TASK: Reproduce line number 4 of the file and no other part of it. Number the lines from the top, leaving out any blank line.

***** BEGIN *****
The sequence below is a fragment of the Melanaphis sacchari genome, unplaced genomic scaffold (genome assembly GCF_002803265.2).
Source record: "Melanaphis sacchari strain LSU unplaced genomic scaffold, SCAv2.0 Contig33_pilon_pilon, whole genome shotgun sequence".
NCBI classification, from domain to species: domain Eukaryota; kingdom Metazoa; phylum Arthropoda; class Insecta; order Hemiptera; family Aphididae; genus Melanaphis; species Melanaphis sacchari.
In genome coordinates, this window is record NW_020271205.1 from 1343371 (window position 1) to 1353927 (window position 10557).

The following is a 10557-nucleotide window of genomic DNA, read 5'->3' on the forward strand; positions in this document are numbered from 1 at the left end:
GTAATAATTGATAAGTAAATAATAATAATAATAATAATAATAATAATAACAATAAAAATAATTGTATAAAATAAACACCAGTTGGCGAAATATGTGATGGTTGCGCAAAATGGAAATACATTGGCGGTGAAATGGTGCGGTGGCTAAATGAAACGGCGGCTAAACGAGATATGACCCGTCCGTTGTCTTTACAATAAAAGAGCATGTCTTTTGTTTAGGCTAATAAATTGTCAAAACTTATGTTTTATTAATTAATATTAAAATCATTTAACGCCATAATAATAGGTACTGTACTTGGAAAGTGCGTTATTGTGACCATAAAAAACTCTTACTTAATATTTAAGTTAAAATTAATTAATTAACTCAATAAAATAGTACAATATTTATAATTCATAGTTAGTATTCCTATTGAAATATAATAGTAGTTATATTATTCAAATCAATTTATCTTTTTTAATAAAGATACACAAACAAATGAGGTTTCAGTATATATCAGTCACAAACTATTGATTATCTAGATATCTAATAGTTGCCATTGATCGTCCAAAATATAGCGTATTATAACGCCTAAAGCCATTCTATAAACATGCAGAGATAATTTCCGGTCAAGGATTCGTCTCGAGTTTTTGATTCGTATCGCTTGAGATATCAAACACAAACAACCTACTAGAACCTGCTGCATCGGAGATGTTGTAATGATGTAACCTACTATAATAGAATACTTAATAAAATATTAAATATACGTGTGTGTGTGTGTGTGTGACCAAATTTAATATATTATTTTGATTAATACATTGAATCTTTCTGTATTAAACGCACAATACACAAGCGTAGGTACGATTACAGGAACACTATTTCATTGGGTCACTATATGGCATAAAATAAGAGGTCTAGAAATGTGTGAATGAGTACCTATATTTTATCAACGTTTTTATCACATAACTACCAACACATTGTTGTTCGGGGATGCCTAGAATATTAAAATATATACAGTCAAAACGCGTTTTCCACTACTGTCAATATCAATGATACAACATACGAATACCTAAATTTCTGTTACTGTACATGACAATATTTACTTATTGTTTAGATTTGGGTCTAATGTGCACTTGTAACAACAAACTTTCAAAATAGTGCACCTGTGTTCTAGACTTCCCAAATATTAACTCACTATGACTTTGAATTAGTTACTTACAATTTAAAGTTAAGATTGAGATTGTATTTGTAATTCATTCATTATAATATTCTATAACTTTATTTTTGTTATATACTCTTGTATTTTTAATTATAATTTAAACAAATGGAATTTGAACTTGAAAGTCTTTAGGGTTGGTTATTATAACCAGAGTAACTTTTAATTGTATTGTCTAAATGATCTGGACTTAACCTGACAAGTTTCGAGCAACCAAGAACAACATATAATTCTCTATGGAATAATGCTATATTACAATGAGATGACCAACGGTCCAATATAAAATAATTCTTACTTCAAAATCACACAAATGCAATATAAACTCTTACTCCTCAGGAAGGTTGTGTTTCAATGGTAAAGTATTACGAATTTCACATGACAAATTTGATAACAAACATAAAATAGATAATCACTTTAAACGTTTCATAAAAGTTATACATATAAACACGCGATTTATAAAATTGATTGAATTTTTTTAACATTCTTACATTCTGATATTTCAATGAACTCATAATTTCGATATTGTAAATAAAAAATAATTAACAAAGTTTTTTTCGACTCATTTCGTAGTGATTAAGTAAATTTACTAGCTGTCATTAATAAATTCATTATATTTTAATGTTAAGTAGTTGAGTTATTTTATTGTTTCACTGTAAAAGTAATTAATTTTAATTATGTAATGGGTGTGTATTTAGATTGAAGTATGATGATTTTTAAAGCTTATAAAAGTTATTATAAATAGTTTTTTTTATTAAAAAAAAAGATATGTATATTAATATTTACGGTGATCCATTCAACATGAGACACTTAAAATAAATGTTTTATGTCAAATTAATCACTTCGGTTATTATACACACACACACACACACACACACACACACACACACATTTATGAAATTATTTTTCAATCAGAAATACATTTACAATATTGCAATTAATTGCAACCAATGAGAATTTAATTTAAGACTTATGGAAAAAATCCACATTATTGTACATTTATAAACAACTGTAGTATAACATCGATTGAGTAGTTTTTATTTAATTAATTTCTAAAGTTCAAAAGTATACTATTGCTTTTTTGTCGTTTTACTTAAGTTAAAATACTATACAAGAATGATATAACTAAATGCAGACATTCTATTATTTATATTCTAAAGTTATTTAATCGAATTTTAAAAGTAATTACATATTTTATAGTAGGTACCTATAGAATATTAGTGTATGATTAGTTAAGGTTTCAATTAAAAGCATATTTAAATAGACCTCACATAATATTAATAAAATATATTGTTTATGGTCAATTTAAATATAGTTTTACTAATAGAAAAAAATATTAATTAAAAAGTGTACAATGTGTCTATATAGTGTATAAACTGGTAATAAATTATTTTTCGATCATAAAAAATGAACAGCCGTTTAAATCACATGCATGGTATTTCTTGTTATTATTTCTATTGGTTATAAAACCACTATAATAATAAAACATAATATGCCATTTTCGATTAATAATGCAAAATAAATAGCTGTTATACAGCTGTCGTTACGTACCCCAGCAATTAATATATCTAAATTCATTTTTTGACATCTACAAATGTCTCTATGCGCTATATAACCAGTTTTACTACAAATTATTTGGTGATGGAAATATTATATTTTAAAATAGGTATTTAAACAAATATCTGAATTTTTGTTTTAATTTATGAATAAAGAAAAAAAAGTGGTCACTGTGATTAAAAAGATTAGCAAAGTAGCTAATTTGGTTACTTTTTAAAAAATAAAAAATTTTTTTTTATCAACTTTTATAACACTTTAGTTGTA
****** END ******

In genome coordinates, this window is record NW_020271205.1 from 1343371 (window position 1) to 1353927 (window position 10557).